But, he added, ”If not, for some reason, we’re prepared to press forward with the lawsuit.”

Murphy and Almy
Murphy and Almy
(Photo by Chris Geidner)

Of other servicemembers he said, ”The estimated 65,000 gay and lesbian Americans who are wearing the uniform today in defense of our nation, they just want the simple assurance that they are not going to be fired solely because of who they are.”

Following the passage of the repeal law, Fehrenbach said that his agreement with the Justice Department regarding any discharge proceeding against him meant that he ”was never in any doubt” that he was ”going to be safe.” But, like with Almy, his attention quickly turned to currently serving LGB servicemembers.

”They are able now to serve and not compromise their integrity and their dignity and their honor,” he said. ”They can serve not living in fear anymore.”

He added words of caution.

”It’s not over yet; they still can’t come out yet. We need to wait for the certification process to play out,” Fehrenbach said. ”They’re not safe yet, but there’s a light at the end of the tunnel.”

As Almy said, ”It’s been a long, hard slog – not just this year, but 17 years in the making, as well as decades before that, when this was just the military law – when it was just an absolute, outright ban on gay service.”

The ”long, hard slog” of the past 17 years has taken people – from Frank to Murphy, from Fehrenbach to Almy, and so many more – making personal sacrifices to end the 1993 law.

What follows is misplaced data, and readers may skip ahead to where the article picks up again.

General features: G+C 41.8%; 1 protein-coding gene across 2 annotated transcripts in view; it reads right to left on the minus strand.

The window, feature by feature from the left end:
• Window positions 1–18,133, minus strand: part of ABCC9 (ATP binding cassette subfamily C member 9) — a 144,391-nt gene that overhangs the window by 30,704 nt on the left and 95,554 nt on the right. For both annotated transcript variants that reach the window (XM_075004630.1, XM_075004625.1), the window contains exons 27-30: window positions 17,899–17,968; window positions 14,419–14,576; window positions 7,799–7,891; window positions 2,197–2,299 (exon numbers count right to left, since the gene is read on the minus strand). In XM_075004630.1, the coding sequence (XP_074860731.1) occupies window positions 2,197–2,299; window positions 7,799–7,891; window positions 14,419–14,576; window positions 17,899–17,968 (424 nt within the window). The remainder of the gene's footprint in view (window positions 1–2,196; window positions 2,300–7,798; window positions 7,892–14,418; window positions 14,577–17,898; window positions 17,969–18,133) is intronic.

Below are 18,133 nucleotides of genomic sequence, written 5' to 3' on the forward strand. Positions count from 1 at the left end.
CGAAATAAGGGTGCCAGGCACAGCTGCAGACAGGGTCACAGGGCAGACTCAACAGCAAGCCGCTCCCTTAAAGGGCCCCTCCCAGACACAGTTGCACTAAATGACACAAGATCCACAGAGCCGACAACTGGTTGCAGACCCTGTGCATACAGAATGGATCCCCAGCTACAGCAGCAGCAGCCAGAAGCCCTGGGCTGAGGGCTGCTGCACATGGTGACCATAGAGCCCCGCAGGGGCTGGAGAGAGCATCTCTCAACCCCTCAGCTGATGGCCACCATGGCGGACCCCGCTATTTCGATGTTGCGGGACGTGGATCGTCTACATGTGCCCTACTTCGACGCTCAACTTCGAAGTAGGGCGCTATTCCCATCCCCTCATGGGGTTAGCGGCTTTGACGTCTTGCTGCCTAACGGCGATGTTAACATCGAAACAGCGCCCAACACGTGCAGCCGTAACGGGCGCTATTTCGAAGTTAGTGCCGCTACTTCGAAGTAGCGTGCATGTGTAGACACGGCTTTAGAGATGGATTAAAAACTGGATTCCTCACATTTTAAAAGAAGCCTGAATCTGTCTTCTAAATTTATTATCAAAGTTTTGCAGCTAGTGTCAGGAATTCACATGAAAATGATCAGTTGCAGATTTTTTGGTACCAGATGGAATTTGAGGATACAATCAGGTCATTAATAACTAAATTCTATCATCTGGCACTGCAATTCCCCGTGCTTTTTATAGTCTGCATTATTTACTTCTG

At the Dec. 22 presidential bill signing Murphy said of Obama and of continued inequality, ”We have a lot more fights to fight, but today is a special day and it’s been an honor to stand shoulder-to-shoulder with him on the right side of history.”

Frank looked beyond Dec. 21 and Dec. 22, though, to the implications for the future.

”Once people can be in the military, then there’s no basis for any of this. This is the hardest job in America and the most important,” Frank said. ”Once the country has recognized that people should get this job, then there’s no rationale for any discrimination anywhere.”

For Murphy, the vote was to be one of his last cast in Congress, and the Dec. 22 presidential signing the last in the 111th Congress to which he would be a guest. On Dec. 21, though, his view was not one of pessimism or even of loss.

”I took my oath seriously when I was in the military and when I’m a member of Congress, and I didn’t come here to just get re-elected. I came here to fight for my country and to make it even better,” Murphy said. ”I know that when my two little kids are in college in 20 years, they’re going to be proud of what their daddy stood for when he had the chance to serve his country in the Congress of the United States.”